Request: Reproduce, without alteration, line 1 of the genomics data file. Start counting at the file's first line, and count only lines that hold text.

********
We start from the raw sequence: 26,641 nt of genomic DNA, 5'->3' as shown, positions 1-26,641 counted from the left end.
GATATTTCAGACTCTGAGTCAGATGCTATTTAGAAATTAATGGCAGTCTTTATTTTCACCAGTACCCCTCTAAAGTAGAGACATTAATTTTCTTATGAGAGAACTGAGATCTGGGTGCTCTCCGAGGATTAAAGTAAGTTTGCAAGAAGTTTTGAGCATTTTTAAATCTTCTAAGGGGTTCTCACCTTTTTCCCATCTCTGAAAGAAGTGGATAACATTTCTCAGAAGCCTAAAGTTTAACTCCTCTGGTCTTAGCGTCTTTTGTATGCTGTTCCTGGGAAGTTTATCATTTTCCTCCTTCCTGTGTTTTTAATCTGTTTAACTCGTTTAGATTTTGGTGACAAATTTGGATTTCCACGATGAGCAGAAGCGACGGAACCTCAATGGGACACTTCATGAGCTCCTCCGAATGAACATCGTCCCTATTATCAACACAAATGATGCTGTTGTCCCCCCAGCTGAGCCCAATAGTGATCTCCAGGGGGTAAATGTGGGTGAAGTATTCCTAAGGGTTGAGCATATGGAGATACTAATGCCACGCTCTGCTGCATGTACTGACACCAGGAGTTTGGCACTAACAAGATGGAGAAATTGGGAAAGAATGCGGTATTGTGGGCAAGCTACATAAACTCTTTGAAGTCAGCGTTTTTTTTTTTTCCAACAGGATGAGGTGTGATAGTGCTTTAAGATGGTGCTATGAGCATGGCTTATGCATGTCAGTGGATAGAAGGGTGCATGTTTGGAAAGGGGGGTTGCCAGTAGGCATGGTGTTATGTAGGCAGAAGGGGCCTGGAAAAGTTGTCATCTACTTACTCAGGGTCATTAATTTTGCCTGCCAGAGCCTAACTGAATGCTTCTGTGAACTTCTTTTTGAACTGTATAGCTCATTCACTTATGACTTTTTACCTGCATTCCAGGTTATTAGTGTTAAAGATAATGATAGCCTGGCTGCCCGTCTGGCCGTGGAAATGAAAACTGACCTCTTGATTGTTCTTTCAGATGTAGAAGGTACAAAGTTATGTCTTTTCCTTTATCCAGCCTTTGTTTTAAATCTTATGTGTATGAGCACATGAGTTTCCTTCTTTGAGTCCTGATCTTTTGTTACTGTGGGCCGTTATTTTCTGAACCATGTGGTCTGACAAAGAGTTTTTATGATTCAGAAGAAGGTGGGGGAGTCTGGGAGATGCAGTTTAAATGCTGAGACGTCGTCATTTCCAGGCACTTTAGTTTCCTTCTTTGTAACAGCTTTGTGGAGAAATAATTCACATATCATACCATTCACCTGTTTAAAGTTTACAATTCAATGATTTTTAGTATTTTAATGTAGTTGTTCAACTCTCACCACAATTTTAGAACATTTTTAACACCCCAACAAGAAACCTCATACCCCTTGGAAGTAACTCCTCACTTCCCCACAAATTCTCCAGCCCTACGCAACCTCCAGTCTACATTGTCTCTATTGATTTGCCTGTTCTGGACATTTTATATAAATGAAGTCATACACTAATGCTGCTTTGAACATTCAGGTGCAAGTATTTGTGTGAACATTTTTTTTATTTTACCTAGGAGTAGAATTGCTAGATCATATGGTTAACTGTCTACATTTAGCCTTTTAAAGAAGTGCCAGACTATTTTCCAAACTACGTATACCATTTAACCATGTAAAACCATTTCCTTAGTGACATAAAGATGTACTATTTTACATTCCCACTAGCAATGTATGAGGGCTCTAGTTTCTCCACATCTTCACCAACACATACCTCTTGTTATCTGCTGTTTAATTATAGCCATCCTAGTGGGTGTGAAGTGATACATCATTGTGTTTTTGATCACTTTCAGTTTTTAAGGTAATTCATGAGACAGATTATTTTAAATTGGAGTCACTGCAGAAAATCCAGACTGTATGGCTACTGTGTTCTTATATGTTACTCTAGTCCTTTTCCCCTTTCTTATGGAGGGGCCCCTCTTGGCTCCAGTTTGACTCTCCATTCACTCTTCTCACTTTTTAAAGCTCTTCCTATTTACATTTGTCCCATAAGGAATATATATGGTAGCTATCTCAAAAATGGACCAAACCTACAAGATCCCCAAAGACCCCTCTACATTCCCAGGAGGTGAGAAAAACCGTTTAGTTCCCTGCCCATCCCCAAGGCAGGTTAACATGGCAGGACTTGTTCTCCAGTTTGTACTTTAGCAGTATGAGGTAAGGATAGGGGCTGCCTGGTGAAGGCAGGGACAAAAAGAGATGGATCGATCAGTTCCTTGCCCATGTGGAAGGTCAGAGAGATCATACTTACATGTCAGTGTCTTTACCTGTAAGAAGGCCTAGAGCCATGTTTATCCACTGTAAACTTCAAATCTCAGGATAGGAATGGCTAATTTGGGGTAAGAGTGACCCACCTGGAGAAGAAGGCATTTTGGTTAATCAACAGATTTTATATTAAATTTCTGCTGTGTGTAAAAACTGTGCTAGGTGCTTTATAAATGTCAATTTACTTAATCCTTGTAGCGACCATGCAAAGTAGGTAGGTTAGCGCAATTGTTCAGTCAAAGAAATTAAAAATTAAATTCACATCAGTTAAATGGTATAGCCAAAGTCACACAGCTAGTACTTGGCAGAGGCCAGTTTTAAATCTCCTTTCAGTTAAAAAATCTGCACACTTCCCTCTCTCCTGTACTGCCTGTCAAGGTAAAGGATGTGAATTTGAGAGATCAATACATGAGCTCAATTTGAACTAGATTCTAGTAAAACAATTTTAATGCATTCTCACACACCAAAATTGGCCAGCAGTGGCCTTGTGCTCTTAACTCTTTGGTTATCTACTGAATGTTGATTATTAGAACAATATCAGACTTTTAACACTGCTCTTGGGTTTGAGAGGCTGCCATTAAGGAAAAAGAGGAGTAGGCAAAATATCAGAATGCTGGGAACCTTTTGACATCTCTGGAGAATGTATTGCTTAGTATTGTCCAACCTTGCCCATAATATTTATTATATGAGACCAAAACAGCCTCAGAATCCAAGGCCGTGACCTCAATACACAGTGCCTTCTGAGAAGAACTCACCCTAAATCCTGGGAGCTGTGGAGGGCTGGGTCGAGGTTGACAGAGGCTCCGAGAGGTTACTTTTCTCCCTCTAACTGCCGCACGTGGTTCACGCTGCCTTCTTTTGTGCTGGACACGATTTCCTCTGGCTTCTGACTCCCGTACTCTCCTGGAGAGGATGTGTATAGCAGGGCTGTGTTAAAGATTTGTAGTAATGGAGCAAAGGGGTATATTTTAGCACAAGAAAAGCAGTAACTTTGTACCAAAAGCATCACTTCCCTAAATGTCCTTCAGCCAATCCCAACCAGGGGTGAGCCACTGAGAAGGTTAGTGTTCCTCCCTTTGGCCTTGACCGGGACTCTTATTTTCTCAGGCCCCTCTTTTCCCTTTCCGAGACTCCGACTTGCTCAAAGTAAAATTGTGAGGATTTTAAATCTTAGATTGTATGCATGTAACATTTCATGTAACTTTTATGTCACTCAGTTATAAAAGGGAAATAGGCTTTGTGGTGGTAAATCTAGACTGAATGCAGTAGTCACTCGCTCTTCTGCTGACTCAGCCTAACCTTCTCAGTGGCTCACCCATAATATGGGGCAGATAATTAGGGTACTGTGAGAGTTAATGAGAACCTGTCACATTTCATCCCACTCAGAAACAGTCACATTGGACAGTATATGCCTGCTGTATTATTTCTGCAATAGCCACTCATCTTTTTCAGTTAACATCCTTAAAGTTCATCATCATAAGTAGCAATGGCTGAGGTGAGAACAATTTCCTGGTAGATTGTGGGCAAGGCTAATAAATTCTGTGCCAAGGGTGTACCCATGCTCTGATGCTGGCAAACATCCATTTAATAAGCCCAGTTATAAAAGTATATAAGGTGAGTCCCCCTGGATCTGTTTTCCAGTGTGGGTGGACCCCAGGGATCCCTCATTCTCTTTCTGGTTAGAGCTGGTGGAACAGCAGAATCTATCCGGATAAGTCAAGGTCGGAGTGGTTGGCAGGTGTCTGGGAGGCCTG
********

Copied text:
We start from the raw sequence: 26,641 nt of genomic DNA, 5'->3' as shown, positions 1-26,641 counted from the left end.